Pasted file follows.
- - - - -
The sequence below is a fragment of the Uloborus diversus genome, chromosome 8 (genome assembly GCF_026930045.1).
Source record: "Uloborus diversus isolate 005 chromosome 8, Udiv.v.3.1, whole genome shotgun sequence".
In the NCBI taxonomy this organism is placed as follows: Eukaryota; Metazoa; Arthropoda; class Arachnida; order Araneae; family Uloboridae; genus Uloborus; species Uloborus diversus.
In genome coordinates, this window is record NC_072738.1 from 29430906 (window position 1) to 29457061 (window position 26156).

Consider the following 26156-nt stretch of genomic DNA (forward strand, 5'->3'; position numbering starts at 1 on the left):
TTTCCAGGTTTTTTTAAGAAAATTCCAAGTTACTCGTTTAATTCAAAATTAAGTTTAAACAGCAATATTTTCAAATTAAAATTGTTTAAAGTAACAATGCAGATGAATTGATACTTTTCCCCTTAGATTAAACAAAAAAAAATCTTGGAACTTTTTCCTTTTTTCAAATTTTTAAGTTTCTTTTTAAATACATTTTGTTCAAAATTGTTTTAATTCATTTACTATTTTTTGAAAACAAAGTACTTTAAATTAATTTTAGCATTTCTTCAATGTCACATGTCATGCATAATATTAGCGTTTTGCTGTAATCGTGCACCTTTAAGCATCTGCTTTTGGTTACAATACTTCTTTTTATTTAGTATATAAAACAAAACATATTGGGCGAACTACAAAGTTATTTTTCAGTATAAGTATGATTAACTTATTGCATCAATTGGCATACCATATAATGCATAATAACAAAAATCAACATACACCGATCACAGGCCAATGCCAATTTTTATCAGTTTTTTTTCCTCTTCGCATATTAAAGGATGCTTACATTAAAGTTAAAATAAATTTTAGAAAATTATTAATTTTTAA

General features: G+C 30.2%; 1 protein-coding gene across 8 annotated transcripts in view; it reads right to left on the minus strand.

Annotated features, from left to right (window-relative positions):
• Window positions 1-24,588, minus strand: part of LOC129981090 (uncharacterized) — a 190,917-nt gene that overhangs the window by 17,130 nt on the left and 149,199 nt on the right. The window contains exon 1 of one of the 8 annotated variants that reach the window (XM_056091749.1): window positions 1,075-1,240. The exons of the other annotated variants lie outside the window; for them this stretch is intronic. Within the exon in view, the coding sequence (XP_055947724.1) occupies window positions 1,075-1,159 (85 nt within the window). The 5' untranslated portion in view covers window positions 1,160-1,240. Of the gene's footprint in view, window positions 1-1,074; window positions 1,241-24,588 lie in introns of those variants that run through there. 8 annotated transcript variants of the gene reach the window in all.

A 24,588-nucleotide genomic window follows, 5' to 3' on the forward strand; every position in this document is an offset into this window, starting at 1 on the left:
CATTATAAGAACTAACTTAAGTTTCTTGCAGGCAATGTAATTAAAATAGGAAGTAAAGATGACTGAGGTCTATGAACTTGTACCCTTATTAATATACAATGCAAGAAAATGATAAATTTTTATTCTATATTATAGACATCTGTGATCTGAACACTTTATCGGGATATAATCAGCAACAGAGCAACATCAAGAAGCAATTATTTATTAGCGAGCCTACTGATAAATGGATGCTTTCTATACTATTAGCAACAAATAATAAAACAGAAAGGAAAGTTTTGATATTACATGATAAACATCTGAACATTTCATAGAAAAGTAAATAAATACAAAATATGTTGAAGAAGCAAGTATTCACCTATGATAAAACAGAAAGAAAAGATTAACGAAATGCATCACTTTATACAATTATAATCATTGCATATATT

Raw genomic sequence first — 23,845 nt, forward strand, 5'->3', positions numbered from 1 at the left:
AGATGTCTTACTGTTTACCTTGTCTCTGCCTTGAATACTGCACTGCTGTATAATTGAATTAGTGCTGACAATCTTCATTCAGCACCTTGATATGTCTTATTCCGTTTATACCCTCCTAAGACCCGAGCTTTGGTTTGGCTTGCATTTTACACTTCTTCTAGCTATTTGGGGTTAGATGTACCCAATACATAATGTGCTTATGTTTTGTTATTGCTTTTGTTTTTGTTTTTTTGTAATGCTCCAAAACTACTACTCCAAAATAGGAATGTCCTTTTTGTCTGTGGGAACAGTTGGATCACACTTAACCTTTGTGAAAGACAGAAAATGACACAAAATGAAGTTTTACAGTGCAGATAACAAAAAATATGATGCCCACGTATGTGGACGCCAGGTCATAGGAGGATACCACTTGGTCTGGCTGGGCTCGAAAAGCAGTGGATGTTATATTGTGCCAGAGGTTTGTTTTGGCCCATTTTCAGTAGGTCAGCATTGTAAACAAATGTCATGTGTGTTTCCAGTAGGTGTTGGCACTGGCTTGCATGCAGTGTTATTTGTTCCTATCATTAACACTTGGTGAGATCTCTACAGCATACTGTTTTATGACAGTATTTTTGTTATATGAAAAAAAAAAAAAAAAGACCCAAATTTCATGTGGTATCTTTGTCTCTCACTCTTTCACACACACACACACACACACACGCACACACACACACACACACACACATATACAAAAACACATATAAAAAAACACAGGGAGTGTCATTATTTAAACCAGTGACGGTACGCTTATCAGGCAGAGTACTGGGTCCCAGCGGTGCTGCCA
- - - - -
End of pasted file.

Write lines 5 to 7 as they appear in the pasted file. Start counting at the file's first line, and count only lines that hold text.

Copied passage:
Consider the following 26156-nt stretch of genomic DNA (forward strand, 5'->3'; position numbering starts at 1 on the left):
TTTCCAGGTTTTTTTAAGAAAATTCCAAGTTACTCGTTTAATTCAAAATTAAGTTTAAACAGCAATATTTTCAAATTAAAATTGTTTAAAGTAACAATGCAGATGAATTGATACTTTTCCCCTTAGATTAAACAAAAAAAAATCTTGGAACTTTTTCCTTTTTTCAAATTTTTAAGTTTCTTTTTAAATACATTTTGTTCAAAATTGTTTTAATTCATTTACTATTTTTTGAAAACAAAGTACTTTAAATTAATTTTAGCATTTCTTCAATGTCACATGTCATGCATAATATTAGCGTTTTGCTGTAATCGTGCACCTTTAAGCATCTGCTTTTGGTTACAATACTTCTTTTTATTTAGTATATAAAACAAAACATATTGGGCGAACTACAAAGTTATTTTTCAGTATAAGTATGATTAACTTATTGCATCAATTGGCATACCATATAATGCATAATAACAAAAATCAACATACACCGATCACAGGCCAATGCCAATTTTTATCAGTTTTTTTTCCTCTTCGCATATTAAAGGATGCTTACATTAAAGTTAAAATAAATTTTAGAAAATTATTAATTTTTAA

General features: G+C 30.2%; 1 protein-coding gene across 8 annotated transcripts in view; it reads right to left on the minus strand.